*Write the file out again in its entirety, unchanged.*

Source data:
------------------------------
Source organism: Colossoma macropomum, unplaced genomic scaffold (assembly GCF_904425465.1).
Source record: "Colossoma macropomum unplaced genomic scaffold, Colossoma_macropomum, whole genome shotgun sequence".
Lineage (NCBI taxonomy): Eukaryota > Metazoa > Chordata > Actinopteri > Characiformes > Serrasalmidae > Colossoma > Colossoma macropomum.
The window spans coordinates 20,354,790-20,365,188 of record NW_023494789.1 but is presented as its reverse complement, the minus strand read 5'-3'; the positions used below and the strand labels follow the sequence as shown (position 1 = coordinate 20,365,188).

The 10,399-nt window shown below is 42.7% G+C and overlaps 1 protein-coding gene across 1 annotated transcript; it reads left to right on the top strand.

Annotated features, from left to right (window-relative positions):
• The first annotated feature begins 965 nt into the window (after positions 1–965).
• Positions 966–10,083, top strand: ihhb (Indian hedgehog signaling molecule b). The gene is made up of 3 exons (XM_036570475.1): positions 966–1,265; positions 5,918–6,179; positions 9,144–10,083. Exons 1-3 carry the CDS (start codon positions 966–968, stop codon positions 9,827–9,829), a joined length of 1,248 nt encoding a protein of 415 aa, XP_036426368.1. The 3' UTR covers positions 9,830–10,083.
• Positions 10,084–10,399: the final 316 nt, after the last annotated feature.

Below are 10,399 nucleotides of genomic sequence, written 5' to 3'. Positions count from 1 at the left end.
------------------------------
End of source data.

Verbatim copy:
Source organism: Colossoma macropomum, unplaced genomic scaffold (assembly GCF_904425465.1).
Source record: "Colossoma macropomum unplaced genomic scaffold, Colossoma_macropomum, whole genome shotgun sequence".
Lineage (NCBI taxonomy): Eukaryota > Metazoa > Chordata > Actinopteri > Characiformes > Serrasalmidae > Colossoma > Colossoma macropomum.
The window spans coordinates 20,354,790-20,365,188 of record NW_023494789.1 but is presented as its reverse complement, the minus strand read 5'-3'; the positions used below and the strand labels follow the sequence as shown (position 1 = coordinate 20,365,188).

The 10,399-nt window shown below is 42.7% G+C and overlaps 1 protein-coding gene across 1 annotated transcript; it reads left to right on the top strand.

Annotated features, from left to right (window-relative positions):
• The first annotated feature begins 965 nt into the window (after positions 1–965).
• Positions 966–10,083, top strand: ihhb (Indian hedgehog signaling molecule b). The gene is made up of 3 exons (XM_036570475.1): positions 966–1,265; positions 5,918–6,179; positions 9,144–10,083. Exons 1-3 carry the CDS (start codon positions 966–968, stop codon positions 9,827–9,829), a joined length of 1,248 nt encoding a protein of 415 aa, XP_036426368.1. The 3' UTR covers positions 9,830–10,083.
• Positions 10,084–10,399: the final 316 nt, after the last annotated feature.

Below are 10,399 nucleotides of genomic sequence, written 5' to 3'. Positions count from 1 at the left end.